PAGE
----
Canadian auteur Atom Egoyan has done a lot of apparent work for hire over the past few years, and none of these projects have approached the brilliance of a masterpiece like “The Sweet Hereafter” (1997). But most have drawn on his recurrent themes of memory and identity, guilt and redemption,
“Remember,” his latest film, written by first-timer Benjamin August, draws on a lot of other sources as well: films like “Memento,” “Mission Impossible,” and “Marathon Man.” It touches on big topics like the Holocaust, dementia, and middle-class American mores, and in doing so verges on bad taste. Despite all that, and an implausible plot, Egoyan ekes out an engaging and meaningful potboiler.
For a start, he knows how to cast classy codgers. Who else but Christopher Plummer, winner of a 2010 best supporting actor Oscar for his performance as a widower on a mission in “Beginners,” to play recent widower Zev Gutman, an octogenarian Auschwitz survivor? After his wife dies, though suffering from dementia, Gutman escapes his nursing home and treks cross-country to find Otto Wallisch, the SS officer who murdered his family. A hit man with no memory? Somehow Plummer makes that not only believable, but tragic.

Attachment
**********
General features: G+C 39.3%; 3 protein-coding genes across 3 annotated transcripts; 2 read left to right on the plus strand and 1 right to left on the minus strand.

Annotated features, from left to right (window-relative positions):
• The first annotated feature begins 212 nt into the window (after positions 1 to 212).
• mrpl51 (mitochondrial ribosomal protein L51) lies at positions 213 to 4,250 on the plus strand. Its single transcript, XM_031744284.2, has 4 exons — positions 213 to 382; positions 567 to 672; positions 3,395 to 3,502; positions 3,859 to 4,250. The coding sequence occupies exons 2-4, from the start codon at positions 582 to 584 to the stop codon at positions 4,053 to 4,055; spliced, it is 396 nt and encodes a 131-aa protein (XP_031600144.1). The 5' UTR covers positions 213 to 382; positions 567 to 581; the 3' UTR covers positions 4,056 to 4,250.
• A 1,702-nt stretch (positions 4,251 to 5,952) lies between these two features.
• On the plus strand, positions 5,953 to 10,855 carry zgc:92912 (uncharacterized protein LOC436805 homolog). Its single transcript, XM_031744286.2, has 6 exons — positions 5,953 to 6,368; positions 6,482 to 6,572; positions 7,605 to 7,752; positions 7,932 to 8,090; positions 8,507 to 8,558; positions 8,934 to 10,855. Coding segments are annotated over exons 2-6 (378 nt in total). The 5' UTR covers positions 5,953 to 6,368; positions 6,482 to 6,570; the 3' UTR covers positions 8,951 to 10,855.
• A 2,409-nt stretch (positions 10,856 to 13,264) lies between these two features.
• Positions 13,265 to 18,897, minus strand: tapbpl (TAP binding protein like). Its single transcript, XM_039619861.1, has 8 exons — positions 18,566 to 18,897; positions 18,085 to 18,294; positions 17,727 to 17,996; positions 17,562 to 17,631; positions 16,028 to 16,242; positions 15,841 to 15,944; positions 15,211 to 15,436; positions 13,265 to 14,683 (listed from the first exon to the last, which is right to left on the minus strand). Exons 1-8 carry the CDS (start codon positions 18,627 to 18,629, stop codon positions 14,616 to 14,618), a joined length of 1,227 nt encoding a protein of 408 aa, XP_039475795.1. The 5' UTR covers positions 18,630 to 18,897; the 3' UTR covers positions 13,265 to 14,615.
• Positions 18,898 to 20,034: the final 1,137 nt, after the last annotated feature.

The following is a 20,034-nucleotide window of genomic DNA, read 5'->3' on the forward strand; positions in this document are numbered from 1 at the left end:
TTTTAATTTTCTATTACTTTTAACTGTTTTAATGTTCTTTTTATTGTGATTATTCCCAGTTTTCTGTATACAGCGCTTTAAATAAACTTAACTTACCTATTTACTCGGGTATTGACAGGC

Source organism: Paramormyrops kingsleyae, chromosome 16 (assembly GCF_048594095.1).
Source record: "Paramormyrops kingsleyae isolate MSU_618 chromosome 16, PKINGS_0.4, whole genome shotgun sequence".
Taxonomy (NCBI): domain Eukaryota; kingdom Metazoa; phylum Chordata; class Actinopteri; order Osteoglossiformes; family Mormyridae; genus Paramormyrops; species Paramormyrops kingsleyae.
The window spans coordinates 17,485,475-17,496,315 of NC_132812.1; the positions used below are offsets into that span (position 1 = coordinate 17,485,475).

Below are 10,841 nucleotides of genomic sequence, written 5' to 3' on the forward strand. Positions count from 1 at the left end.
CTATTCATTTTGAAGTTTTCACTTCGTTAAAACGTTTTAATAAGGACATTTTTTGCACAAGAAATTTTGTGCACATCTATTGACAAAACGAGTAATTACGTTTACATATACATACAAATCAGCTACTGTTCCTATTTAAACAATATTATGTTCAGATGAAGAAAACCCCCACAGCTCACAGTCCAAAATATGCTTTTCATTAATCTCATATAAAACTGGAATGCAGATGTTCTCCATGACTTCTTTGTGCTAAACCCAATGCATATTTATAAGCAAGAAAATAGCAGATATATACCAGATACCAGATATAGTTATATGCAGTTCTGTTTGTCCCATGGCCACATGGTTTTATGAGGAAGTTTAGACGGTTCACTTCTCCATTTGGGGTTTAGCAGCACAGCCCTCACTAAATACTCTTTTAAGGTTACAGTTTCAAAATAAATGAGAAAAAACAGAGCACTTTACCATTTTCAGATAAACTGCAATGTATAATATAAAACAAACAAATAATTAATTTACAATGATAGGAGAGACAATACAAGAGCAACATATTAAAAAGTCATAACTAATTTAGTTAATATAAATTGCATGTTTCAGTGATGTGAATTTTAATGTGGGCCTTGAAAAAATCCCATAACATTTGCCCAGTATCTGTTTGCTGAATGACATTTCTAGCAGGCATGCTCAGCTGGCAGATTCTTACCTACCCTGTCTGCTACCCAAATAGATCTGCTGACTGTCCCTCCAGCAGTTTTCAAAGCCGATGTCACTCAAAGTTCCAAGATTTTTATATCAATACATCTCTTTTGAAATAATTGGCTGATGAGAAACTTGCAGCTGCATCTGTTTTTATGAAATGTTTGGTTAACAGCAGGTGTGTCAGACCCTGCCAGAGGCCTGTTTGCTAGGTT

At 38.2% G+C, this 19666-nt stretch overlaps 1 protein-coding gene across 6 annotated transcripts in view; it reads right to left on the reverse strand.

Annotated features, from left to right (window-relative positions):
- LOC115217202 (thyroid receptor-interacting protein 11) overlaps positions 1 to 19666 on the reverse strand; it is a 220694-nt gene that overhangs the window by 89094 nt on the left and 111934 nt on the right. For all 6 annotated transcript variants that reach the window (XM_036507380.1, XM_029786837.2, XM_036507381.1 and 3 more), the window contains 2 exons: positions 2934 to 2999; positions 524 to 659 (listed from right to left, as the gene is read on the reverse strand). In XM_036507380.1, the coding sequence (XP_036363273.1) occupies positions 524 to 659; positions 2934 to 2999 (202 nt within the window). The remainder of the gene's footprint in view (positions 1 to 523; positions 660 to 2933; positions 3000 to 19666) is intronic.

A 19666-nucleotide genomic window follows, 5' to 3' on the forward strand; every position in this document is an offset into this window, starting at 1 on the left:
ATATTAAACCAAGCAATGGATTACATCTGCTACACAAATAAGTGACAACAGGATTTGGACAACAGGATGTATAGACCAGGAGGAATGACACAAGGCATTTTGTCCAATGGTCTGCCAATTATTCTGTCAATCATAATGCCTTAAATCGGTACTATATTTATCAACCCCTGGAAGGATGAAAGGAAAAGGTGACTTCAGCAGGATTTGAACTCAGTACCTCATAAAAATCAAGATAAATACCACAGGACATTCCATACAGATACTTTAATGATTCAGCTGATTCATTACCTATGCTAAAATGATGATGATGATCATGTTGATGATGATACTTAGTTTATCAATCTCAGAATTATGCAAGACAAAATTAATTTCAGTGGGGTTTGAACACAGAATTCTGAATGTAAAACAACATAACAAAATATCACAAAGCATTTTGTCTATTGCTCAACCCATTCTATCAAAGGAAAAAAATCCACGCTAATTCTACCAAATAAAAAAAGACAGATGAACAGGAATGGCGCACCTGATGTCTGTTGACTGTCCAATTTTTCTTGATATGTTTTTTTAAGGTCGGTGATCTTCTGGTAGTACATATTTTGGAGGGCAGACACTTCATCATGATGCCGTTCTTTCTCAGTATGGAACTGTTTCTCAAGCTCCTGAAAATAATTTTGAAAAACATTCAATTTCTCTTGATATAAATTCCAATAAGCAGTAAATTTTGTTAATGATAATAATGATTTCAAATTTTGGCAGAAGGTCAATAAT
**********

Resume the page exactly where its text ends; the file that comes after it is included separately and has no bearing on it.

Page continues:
And who other than Martin Landau, Mr. “Mission Impossible” himself, to play Max Rosenbaum, another Auschwitz survivor at the same retirement facility as Gutman. Rosenbaum is the brains behind the operation, having written Gutman step-by-step directions on how to proceed. Sitting in a wheelchair and hooked up to an oxygen tank, he follows Gutman’s progress anxiously by phone.
Wallisch had escaped to North America under the alias Rudy Kurlander, and Rosenbaum has narrowed the list of potential suspects to four. So like a tottering, geriatric Terminator, Gutman tracks them down. They include Bruno Ganz, who played a memorable Hitler in “Downfall.” Moreover, Ganz starred in Wim Wenders’s “The American Friend,” another thriller about an unlikely assassin.
Along with Egoyan’s subtle wisps of atmosphere, his seamless, unemphatic narrative style and poignant, throwaway details, these performances almost make one forget the contrivances. Nor does Egoyan forget the enormity of the Holocaust that lies at the heart of this Oedipus-like quest. In the end, those determined to forget will remember only when it is too late.
Directed by Atom Egoyan. Written by Benjamin August. Starring Christopher Plummer, Martin Landau, Bruno Ganz, Jürgen Prochnow. At West Newton Cinema. 95 minutes. R (a sequence of violence and language).